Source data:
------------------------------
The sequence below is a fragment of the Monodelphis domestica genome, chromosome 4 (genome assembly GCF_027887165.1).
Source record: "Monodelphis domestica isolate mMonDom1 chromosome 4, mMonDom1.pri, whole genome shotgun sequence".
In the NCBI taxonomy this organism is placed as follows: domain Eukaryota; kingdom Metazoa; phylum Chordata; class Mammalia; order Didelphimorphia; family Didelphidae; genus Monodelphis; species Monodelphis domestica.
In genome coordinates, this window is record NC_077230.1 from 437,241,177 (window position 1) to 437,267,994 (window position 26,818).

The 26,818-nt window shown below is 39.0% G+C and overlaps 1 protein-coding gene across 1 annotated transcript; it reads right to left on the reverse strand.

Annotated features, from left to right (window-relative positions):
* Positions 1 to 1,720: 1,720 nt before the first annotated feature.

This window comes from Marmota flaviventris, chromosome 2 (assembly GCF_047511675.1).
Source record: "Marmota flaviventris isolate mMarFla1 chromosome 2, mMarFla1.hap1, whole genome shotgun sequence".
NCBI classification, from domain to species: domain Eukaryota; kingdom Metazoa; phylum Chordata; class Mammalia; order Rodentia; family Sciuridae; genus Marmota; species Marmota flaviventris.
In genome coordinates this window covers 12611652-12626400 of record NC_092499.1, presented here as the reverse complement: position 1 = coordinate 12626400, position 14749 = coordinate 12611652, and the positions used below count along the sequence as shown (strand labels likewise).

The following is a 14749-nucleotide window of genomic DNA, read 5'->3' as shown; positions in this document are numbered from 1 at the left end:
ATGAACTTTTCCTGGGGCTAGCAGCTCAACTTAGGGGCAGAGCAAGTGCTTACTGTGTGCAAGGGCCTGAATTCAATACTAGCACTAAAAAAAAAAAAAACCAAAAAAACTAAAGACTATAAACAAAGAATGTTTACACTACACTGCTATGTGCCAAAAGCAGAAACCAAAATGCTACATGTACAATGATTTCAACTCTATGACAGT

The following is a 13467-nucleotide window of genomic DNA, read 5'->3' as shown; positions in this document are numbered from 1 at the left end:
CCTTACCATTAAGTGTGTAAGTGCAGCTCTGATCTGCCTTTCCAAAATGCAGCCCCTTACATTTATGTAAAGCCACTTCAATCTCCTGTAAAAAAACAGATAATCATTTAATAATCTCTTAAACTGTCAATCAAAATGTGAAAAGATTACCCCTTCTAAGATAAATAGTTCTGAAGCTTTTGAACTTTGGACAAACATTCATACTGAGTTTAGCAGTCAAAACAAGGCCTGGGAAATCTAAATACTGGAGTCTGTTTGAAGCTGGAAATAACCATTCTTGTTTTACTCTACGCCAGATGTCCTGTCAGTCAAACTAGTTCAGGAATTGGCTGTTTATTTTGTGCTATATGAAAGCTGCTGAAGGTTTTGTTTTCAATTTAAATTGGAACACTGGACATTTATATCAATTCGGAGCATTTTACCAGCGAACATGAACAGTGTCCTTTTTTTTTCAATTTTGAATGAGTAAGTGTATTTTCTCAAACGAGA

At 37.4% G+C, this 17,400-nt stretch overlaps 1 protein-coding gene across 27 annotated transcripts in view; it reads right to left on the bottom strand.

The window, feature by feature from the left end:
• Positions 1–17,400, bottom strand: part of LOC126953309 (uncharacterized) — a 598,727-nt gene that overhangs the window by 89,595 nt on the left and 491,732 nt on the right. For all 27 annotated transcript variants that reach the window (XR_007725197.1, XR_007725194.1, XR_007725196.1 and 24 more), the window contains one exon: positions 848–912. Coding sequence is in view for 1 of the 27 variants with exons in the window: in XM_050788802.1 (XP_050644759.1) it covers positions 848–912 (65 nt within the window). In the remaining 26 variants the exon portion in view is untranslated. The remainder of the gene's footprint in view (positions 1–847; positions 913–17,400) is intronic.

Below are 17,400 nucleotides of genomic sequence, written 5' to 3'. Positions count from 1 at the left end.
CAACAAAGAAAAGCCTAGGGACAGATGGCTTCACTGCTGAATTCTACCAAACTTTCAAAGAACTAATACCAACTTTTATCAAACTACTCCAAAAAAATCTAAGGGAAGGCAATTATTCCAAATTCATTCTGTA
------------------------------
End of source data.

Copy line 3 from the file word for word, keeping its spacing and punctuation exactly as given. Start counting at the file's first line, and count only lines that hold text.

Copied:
In the NCBI taxonomy this organism is placed as follows: domain Eukaryota; kingdom Metazoa; phylum Chordata; class Mammalia; order Didelphimorphia; family Didelphidae; genus Monodelphis; species Monodelphis domestica.